They should read a report published this week by the Economic and Social Research Institute on behalf of the Irish Government Department of Finance on the effects of “Brexit” on the Irish economy.
The report predicts a 20 per cent drop in exports, more expensive imports, reduced wages, especially for the highly skilled, and problems with energy security.
They also raise the possibility of border controls.
Little wonder the Irish Government want Britain to remain EU members.
The report obviously refers to Ireland and not Scotland but there are surely parallels between Ireland and an independent Scotland.
Both countries depend hugely on the UK market. For every Scottish job that depends on trade with the EU, four depend on trade with the rest of the UK. It would be a disaster for Scottish business to be in a different trading block and have a different currency to the rest of the UK.
There would be no chance of an independent Scotland sharing a currency (the pound) with a country that was not an EU member and little chance of avoiding entry into the Shengen agreement followed by border controls with England.
Those Nationalists who look forward to a “Brexit” should be careful what they wish for.
Carole Ford, former president of School Leaders Scotland, criticises the SNP for being “impervious to all expert advice”, its misguided policies leading to reduced numbers “studying key subjects such as mathematics and science” (Letters, 5 November). If so, the SNP is not alone.
Fife’s Labour council rejects the offer of an excellent site on St Andrews University campus for our secondary school, similar to the visionary plan in 2009-11 (which sadly fell through) described by supporters in the university and the previous council as facilitating a relationship “unique to Scotland… a model for future partnerships between schools, universities, colleges and industry… to nurture new generations of science-literate students”.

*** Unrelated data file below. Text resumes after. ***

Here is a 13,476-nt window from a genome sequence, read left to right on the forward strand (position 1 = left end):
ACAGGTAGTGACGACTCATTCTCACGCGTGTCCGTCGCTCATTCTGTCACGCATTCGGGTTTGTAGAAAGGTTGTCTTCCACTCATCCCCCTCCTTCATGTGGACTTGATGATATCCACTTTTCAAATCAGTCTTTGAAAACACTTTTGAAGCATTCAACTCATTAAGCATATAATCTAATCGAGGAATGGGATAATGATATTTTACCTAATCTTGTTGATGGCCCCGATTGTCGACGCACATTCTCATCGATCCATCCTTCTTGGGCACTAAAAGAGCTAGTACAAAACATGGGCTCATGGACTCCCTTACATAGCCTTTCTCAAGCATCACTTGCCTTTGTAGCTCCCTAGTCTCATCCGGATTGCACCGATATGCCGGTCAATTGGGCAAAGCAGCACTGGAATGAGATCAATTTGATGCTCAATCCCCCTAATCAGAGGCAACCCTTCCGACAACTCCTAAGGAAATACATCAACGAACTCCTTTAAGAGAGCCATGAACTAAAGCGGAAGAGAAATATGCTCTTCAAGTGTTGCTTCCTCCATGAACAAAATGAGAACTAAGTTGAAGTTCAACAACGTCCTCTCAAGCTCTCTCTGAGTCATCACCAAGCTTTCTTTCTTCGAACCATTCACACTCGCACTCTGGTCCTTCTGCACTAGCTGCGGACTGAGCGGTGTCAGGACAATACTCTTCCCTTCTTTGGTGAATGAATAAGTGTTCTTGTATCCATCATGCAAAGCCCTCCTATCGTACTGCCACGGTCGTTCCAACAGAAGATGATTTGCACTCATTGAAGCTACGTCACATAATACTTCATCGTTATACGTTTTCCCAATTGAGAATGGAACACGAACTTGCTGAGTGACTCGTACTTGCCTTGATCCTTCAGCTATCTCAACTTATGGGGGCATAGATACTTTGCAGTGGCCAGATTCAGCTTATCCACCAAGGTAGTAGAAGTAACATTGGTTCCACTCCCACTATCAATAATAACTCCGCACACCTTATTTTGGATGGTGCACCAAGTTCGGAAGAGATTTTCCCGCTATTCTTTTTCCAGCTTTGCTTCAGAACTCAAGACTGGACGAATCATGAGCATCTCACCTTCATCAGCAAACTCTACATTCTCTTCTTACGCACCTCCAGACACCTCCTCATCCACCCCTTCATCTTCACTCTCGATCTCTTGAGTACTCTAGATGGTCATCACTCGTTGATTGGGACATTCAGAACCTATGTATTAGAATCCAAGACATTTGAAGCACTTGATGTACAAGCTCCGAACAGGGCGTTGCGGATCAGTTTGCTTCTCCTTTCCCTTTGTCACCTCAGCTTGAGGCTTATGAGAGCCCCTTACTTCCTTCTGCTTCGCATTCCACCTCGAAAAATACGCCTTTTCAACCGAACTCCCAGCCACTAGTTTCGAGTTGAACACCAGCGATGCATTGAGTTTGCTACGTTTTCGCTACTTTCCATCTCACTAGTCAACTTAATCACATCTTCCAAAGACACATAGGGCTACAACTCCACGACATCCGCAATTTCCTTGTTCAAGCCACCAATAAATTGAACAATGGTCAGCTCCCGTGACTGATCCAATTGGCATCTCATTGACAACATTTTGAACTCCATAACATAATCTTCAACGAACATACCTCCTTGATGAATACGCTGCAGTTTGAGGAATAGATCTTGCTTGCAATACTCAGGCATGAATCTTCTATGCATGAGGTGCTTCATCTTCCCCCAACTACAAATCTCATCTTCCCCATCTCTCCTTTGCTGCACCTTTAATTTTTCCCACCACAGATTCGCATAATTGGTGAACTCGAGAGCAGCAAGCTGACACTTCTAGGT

Instead, among numerous disadvantages and irreversible decisions throughout this century, it plans the school on the wrong side of town for 65 per cent of pupils.
It will require at least 76 school bus-runs daily through town, over a mile from the university, with its own biomass plant and chimney on the town’s highest point, blocking our hospital’s envisaged expansion forever.
It will also duplicate six sports pitches on a sloping hillside, and have no discernible compensating advantages at all in either the green-belt site or its location.
Horseleys Park, St Andrews
The letters pages have recently taken on an interesting dimension with some re-visits to topics that have been previously covered in The Scotsman.
On the issue of the steel industry, several people wrote to criticise the Scottish Government for not using Scottish steel on the construction of the new Forth Crossing after information had appeared in The Scotsman indicating that no Scottish or British company had bid for the contract.
On Trident, Ken Currie (Letters, 3 November) asked whether there was a rational explanation as to why the cost of Trident had soared from £100 billion to £167bn. The explanation (which had already been published in The Scotsman) is that the revised figure was issued by the Conservative chair of the Commons Defence Select Committee using information obtained from the Ministry of Defence.
On the Named Person scheme, The Scotsman can be commended for publishing an excellent article by Alistair Gaw, chief executive of Social Work Scotland, which attempted to dispel the myths surrounding how the scheme will operate.
Since then, correspondents have continued to demean the teachers and other members of the caring professions who will be the Named Persons, calling them “state snoopers” and government “monitors”.
This week (Letters, 5 November) Carole Ford returns to the theme of the Scottish Government’s record on education. She points to the value of the government listening to professional teaching bodies.
She is right to do so and we can take comfort from the fact that the current incumbent and staff of School Leaders Scotland and the other relevant professional bodies are indeed in constructive dialogue with the Scottish Government.
Derby Street, Edinburgh
The City of Edinburgh Council is asking the public to participate in its “great budget challenge”. I have challenged one department called “transport development” to an early run of this.
They are in charge of looking after our pavements, keeping them clear to allow drainage and looking out for anything that may cause damage.
I have challenged them to accompany me in my wheelchair around my area.
A to B is not simple for wheelchair users as high kerbs at main junctions can cause problems.
Wide bus shelters are a hazard, as are many routes impassible due to parked cars on pavements. The budget challenge is computer-driven and no doubt the data will be noted.
However, I challenge the council managers to leave their offices and walk the streets.